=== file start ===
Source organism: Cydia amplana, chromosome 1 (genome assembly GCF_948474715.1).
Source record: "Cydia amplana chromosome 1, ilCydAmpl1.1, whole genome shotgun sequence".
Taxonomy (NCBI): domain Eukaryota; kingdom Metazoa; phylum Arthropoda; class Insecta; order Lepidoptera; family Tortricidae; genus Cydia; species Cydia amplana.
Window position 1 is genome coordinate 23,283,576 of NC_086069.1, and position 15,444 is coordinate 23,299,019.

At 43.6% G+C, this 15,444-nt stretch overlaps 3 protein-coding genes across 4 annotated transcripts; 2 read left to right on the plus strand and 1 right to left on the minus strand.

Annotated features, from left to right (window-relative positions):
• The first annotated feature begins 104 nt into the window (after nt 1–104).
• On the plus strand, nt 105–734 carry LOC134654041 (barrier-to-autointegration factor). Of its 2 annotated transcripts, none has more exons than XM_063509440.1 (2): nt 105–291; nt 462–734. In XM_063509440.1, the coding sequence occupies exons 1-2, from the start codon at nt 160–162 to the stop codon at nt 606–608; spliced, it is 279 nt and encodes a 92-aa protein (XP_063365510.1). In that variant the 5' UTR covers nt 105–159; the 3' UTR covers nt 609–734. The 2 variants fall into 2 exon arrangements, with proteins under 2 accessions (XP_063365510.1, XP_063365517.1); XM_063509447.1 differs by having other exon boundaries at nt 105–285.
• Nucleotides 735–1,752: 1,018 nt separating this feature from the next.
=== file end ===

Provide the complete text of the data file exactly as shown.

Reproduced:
Source organism: Cydia amplana, chromosome 1 (genome assembly GCF_948474715.1).
Source record: "Cydia amplana chromosome 1, ilCydAmpl1.1, whole genome shotgun sequence".
Taxonomy (NCBI): domain Eukaryota; kingdom Metazoa; phylum Arthropoda; class Insecta; order Lepidoptera; family Tortricidae; genus Cydia; species Cydia amplana.
Window position 1 is genome coordinate 23,283,576 of NC_086069.1, and position 15,444 is coordinate 23,299,019.

At 43.6% G+C, this 15,444-nt stretch overlaps 3 protein-coding genes across 4 annotated transcripts; 2 read left to right on the plus strand and 1 right to left on the minus strand.

Annotated features, from left to right (window-relative positions):
• The first annotated feature begins 104 nt into the window (after nt 1–104).
• On the plus strand, nt 105–734 carry LOC134654041 (barrier-to-autointegration factor). Of its 2 annotated transcripts, none has more exons than XM_063509440.1 (2): nt 105–291; nt 462–734. In XM_063509440.1, the coding sequence occupies exons 1-2, from the start codon at nt 160–162 to the stop codon at nt 606–608; spliced, it is 279 nt and encodes a 92-aa protein (XP_063365510.1). In that variant the 5' UTR covers nt 105–159; the 3' UTR covers nt 609–734. The 2 variants fall into 2 exon arrangements, with proteins under 2 accessions (XP_063365510.1, XP_063365517.1); XM_063509447.1 differs by having other exon boundaries at nt 105–285.
• Nucleotides 735–1,752: 1,018 nt separating this feature from the next.